Welcome to the July 2021 edition of Research Extracts. “The Extracts” is designed to keep busy practitioners and savvy consumers up to date on the latest research on diet, nutrients, botanicals, the microbiome, the environment, and lifestyle approaches to good health. THORNE's medical team, which includes NDs, MDs, PhDs, RDs, an MS, and an LAc, has summarized the essence of several interesting recent studies.
In this issue you will find new studies on: (1) measurable anti-aging effects of a diet and lifestyle intervention, (2) protein equivalents – vegan versus animal-sourced, (3) a ketogenic diet that supports immunity, and (4) tai chi versus conventional exercise for central obesity.
Anti-aging Effect of Diet and Lifestyle Intervention
Assessment of DNA methylation patterns is becoming an accepted means of determining the biological age of various tissues in the body. DNA methylation occurs when a methyl group attaches to a cytosine residue (a chromosome building block) of a chromosome. Of the more than 20 million methylation sites on the human genome, several thousand correlate with aging. Specific patterns emerge during the aging process, with some areas becoming hyper- (over)methylated, while other areas on the chromosome are hypo- (under) methylated.
A recent fascinating trial looked at the effect of lifestyle modification on DNA methylation patterns assessed using the Horvath DNAmAge clock. In this randomized, controlled 8-week trial, 42 (38 completed the study) men (ages 50-72) were assigned to either a total lifestyle intervention (n=18) or no intervention (n=20). DNA methylation analysis was conducted genome-wide on saliva samples using the Illumina Methylation Epic Array, and DNAmAge was calculated using the online DNAmAge clock. Lifestyle modifications included diet, sleep, exercise, stress reduction/relaxation, and probiotic and fruit/vegetable powder supplements.
After eight weeks, the men in the diet and lifestyle group exhibited a 3.23-year decrease in biological age as measured by DNAmAge clock (statistically significant at p=0.018). The difference within the same person between the beginning and end of the study was a decrease of 1.96 years – trending toward significance (p=0.066). Blood markers that changed significantly in the treatment group were a 25-percent decrease in triglyceride levels and a 15-percent increase in serum 5-methyltetrahydrofolate (5-MTHF) levels. It should be noted that part of the diet included two cups daily of green leafy vegetables (kale, spinach, etc. – all high in folate).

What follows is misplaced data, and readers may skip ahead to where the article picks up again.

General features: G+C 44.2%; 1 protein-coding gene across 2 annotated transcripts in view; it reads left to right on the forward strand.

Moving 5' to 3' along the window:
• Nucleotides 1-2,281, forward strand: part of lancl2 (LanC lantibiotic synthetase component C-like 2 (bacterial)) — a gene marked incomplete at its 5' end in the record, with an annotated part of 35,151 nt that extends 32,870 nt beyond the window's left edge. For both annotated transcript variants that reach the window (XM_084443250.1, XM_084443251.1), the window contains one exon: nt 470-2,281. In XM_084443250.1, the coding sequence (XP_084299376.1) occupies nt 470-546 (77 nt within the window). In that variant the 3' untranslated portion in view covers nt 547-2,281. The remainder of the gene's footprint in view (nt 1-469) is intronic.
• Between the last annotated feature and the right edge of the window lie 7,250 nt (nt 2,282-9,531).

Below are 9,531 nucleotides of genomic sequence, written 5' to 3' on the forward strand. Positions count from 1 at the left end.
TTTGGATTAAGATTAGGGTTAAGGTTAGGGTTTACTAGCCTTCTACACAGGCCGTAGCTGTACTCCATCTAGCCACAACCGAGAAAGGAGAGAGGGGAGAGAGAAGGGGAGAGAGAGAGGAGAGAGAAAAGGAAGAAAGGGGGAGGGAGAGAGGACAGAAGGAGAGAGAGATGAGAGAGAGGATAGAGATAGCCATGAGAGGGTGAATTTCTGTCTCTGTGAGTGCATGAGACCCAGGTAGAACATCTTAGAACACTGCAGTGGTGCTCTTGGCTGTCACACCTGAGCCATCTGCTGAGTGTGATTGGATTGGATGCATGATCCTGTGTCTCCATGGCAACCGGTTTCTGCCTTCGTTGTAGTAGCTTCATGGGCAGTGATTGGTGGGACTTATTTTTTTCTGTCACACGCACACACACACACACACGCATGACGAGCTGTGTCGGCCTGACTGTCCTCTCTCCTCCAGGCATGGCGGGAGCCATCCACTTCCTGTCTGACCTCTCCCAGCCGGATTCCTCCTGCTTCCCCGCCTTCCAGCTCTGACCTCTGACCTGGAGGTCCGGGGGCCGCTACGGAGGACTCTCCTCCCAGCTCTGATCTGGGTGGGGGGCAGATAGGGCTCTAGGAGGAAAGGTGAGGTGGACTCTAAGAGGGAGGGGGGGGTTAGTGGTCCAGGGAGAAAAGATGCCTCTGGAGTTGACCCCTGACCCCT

The authors conclude that this is the first randomized, controlled trial to suggest that diet and lifestyle interventions can impact the DNAmAge clock. Full text available here (including details of the intervention).
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Contributed by Kathi Head, ND
- Fitzgerald K, Hodges R, Hanes D, et al. Potential reversal of epigenetic age using a diet and lifestyle intervention: a pilot randomized clinical trial. Aging (Albany NY). 2021 Apr 12;13(7):9419-9432. doi: 10.18632/aging.202913.
Is Consumption of Plant-Based Proteins Equivalent to Animal-Based Proteins in Young Adults?
Does the human body respond to all protein sources the same? A research team recently investigated the hypothesis that the body’s anabolic response to equivalent amounts of various protein sources is affected by the protein’s digestibility – that is, the essential amino acid content of each food. Animal proteins are generally considered to have higher digestibility than plant sources.
The study included 56 healthy adults between the ages of 18 and 40. Participants completed body composition testing and were randomly assigned to treatment groups. Each group received an ounce-equivalent amount of a protein source (beef, pork, egg, red kidney beans, peanut butter, tofu, mixed nuts). Blood samples were collected before and after consumption of the protein meals.
In general, animal-based protein sources led to greater whole-body anabolic responses than ounce-equivalent plant-based proteins. However, when protein sources were normalized to essential amino acid content, the response differences were minimal. The authors note that normalizing protein sources to essential amino acid content could lead to vast discrepancies in calories consumed. For example, it would take 525 kcal of mixed nuts to equal the essential amino acid content of 2 eggs (155 kcal), for example. In general, the authors recommended that development of any new dietary guidelines should consider the anabolic response to different protein sources.
Contributed by Jennifer Greer, ND, MEd